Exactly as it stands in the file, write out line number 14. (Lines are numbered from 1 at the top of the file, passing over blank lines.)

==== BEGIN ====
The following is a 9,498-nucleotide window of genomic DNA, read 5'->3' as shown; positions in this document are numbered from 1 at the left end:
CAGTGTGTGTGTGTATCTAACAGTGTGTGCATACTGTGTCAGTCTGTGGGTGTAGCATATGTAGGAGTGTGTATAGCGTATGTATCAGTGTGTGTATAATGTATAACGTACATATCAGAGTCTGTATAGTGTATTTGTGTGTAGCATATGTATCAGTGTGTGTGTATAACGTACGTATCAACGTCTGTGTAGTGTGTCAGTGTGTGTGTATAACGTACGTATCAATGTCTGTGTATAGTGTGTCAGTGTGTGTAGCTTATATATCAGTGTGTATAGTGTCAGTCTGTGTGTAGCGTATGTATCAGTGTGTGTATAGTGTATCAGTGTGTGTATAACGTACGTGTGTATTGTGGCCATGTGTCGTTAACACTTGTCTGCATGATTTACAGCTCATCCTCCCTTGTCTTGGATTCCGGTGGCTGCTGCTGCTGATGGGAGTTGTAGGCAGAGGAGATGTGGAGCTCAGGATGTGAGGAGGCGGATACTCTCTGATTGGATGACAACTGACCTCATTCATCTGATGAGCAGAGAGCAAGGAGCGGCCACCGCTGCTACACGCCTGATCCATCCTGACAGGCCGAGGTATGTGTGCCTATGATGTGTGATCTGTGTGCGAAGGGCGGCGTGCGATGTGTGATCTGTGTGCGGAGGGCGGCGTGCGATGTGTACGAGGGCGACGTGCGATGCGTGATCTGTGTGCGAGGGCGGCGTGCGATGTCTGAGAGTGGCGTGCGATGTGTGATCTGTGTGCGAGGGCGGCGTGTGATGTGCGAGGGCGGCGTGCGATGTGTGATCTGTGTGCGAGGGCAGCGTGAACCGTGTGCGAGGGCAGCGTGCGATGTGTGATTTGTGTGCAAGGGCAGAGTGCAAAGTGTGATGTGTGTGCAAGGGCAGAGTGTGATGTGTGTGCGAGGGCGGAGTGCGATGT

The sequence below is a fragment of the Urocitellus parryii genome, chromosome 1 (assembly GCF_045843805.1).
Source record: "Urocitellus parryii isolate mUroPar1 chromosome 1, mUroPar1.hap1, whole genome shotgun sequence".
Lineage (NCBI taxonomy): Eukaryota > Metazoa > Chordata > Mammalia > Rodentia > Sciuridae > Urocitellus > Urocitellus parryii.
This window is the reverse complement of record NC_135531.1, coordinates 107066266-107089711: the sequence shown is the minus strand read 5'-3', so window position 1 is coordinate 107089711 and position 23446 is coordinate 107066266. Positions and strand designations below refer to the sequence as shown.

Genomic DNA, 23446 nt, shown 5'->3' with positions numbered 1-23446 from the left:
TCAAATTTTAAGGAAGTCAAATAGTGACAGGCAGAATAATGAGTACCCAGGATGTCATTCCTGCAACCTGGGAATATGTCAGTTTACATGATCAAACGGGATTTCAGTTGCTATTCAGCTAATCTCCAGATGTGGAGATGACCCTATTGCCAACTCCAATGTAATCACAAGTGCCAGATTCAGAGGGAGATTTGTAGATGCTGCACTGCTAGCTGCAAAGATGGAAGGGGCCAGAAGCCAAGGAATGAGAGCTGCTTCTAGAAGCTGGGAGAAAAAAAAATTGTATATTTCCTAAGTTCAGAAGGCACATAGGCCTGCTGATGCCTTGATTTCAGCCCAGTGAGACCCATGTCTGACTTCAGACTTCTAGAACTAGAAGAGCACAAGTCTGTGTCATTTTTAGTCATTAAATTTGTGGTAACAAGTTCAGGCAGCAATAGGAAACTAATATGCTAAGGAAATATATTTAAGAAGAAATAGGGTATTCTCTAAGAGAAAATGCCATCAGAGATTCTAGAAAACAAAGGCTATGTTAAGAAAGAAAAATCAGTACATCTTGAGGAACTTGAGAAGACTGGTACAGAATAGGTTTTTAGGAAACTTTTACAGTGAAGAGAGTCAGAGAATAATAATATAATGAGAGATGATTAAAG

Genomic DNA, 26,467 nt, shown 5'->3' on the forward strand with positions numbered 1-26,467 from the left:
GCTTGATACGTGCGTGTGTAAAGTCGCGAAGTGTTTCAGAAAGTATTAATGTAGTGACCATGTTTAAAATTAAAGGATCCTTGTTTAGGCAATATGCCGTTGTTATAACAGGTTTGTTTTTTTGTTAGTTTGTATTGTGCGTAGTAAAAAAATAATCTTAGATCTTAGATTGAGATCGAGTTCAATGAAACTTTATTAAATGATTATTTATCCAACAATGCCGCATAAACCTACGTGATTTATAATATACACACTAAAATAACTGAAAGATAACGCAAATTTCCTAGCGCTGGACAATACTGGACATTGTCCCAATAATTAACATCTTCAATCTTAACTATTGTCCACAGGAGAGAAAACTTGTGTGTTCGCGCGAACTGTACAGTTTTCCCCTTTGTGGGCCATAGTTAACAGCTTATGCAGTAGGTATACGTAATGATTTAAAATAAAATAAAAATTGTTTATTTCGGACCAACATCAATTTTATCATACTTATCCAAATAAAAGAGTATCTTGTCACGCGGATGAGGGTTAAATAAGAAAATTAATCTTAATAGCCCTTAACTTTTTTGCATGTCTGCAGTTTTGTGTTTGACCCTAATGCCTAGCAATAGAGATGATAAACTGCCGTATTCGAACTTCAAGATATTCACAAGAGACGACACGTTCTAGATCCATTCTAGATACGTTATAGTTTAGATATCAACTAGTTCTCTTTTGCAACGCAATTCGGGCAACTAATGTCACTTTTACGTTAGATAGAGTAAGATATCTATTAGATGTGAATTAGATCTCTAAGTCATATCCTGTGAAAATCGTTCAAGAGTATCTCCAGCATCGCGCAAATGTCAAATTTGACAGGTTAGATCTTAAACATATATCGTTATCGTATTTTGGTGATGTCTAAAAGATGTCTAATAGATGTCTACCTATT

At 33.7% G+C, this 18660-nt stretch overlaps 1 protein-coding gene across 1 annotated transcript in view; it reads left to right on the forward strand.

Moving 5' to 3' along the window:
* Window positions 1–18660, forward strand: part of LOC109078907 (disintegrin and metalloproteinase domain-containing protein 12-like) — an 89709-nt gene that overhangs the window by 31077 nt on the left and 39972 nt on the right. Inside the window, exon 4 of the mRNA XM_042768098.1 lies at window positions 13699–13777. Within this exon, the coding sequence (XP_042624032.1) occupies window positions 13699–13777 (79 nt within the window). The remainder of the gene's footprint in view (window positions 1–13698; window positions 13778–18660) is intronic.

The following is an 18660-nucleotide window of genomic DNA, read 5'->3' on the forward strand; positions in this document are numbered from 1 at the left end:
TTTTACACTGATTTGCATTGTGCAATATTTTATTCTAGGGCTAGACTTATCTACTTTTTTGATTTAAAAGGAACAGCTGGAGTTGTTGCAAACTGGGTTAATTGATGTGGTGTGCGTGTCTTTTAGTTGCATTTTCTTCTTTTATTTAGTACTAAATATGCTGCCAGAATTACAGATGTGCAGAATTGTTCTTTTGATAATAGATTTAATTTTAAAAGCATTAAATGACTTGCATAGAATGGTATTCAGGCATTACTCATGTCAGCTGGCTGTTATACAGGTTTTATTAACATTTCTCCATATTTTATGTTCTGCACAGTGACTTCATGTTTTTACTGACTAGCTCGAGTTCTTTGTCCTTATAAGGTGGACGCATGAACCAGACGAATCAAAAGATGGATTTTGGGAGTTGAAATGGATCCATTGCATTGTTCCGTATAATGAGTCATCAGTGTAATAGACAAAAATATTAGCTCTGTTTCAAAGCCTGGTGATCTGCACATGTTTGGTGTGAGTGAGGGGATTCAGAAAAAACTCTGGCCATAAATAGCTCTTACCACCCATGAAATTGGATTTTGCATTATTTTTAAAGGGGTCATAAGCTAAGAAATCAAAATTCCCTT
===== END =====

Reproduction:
The following is an 18660-nucleotide window of genomic DNA, read 5'->3' on the forward strand; positions in this document are numbered from 1 at the left end: